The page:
Mental Health Tips When Living in a Vibrant City

Living in a bustling city can be an incredible adventure, especially with all the exciting opportunities around every corner. However, living an urban lifestyle can bring its fair share of stresses which can often take a toll on your mental health.

The constant noise, crowded spaces, and fast-paced life can contribute to a heightened state of stress, often referred to as ‘urban stress.’ The feeling of having to be constantly alert can lead to anxiety, depression, and other mental health issues if not properly addressed.

A study by the Centre for Urban Design and Mental Health found that city dwellers have a 40% increased risk of mood disorders and a 20% higher risk of anxiety disorders compared to those living in rural areas. Additionally, they found that the occurrence of schizophrenia is almost doubled for those born and brought up in cities.

These statistics highlight the significant impact that urban stress can have on our mental wellbeing. It’s important to understand that urban stress is not just an inevitable part of city living that should just be accepted. Instead, it’s a serious issue that we need to address, by utilising effective stress management techniques, mental health support and resilience training or techniques.

Asking for help is not a sign of weakness, but rather a step towards better mental health. Don’t hesitate to seek professional guidance if you find yourself struggling to cope with urban stress. Your mental health matters, and it’s important to prioritise it.

Importance of Building a Social Network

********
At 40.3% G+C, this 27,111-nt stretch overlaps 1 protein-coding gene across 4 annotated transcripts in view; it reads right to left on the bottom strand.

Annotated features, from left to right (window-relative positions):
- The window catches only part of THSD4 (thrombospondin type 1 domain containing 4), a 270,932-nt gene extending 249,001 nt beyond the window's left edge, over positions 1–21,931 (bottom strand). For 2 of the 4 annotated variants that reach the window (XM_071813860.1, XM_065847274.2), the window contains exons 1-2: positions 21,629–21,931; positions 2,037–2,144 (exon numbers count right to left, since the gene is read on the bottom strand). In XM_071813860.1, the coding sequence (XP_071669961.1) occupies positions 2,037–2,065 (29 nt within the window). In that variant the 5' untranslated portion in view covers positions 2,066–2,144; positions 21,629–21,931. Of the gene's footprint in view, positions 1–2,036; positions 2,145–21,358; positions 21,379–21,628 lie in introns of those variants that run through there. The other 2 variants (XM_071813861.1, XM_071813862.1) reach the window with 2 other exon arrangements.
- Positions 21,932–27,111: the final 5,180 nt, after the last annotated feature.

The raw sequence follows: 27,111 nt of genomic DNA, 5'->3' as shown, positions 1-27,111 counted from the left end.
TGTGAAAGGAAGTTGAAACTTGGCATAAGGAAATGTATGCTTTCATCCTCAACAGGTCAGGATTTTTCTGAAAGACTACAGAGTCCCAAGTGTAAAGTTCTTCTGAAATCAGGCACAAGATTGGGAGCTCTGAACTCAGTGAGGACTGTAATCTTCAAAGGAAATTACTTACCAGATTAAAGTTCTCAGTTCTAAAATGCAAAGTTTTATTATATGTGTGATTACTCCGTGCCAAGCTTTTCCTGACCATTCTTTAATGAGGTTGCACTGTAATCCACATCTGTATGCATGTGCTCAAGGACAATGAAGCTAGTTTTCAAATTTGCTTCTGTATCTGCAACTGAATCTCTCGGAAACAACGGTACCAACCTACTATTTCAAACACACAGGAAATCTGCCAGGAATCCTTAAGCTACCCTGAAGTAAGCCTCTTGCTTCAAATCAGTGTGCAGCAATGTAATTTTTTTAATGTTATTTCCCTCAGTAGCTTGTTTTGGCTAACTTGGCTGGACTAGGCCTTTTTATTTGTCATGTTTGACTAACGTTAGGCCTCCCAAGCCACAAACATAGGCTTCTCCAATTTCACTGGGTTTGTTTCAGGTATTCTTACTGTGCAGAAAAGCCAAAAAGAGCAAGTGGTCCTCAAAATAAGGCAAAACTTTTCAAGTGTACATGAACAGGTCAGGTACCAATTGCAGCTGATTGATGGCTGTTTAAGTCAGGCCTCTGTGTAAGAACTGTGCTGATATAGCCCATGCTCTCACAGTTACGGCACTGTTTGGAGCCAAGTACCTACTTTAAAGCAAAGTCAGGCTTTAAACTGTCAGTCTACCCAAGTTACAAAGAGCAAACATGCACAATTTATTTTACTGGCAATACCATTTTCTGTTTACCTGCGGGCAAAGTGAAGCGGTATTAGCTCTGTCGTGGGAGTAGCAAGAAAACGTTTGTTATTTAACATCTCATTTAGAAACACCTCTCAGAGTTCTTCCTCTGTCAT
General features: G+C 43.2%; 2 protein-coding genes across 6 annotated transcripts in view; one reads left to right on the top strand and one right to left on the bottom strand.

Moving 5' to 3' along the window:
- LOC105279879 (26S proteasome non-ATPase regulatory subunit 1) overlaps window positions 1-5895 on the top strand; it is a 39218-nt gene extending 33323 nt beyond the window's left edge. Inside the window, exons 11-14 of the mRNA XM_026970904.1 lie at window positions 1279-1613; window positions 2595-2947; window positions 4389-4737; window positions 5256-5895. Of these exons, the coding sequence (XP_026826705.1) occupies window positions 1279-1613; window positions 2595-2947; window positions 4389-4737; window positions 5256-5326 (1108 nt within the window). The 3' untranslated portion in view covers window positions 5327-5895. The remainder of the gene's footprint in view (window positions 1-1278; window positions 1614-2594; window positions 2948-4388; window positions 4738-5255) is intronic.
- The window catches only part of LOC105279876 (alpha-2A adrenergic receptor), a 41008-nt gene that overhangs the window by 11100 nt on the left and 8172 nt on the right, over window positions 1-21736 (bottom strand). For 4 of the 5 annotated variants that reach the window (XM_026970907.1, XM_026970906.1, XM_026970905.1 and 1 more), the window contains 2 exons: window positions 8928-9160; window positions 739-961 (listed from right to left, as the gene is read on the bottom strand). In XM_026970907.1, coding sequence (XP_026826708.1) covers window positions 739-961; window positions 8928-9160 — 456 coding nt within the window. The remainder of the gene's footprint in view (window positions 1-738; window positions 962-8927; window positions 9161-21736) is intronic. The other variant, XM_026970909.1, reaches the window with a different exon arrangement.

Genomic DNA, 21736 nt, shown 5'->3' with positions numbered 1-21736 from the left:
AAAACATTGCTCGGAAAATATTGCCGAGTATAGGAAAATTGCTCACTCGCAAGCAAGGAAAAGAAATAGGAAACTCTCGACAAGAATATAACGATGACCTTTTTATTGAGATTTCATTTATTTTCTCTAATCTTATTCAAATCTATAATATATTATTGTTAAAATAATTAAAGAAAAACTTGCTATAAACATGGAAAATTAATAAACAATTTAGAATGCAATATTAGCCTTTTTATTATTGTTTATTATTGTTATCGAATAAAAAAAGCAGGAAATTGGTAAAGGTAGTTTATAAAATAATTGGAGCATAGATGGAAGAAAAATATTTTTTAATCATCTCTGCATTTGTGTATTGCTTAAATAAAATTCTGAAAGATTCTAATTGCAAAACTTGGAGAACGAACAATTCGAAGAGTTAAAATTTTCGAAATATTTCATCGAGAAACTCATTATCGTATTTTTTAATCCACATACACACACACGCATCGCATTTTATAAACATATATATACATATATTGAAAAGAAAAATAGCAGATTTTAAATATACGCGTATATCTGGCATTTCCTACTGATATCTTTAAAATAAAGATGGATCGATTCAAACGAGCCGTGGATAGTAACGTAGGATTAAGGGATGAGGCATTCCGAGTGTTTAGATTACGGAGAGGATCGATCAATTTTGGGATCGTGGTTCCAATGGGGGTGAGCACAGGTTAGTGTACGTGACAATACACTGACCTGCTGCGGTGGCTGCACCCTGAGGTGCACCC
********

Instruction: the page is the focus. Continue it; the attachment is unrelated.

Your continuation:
Living in a vibrant city can be an enriching experience, filled with opportunities for personal and professional growth. However, the fast-paced urban lifestyle can sometimes leave people feeling isolated, highlighting the importance of building a strong social network for your mental well-being.

A healthy social network opens doors to emotional support, practical help, and a sense of belonging, all of which are crucial in maintaining your mental health. Regular interaction with friends, family, or community groups can also provide a much-needed respite from the hustle and bustle of city life. It encourages a sense of connection, helping to combat feelings of loneliness and isolation that can be detrimental to mental health.

The community plays a pivotal role in providing support, especially in times of stress or crisis. Local community-based organisations often offer resources such as counselling services, peer support groups, and mental health workshops that can be invaluable for those struggling with mental health issues.

Having a social network can also mean easier access to mental health services. Friends and family are often the first to notice if you’re struggling, and they can provide the encouragement and assistance needed to seek professional help. They can also help navigate the various options available, such as counselling, online therapy, or local mental health clinics.

A robust, healthy social network can be a vital lifeline when embracing city life, providing consistent emotional, practical, and psychological support. It’s an important ingredient for a balanced and healthy mental state when living in a vibrant city, allowing us to feel connected, supported, and understood.

Taking part in arts, culture and creative activity

As a Foundation, we know how powerful creative activities can be in stimulating positive mental health, encouraging short-term and longer-term benefits through meeting new people, expressing oneself and sharing your feelings.

Through our Westfield East Bank Creative Futures Fund, we have supported numerous creative projects across East London that promote good mental health and tackle it as subjects for exploration, such as Arcola Theatre Mental Health Community Theatre Company, S.M.I.L.E-ing Boys Project – Foundation for Future London and ARTBASH & be’s project, My Safe Space. These are supported in partnership with Westfield Stratford City.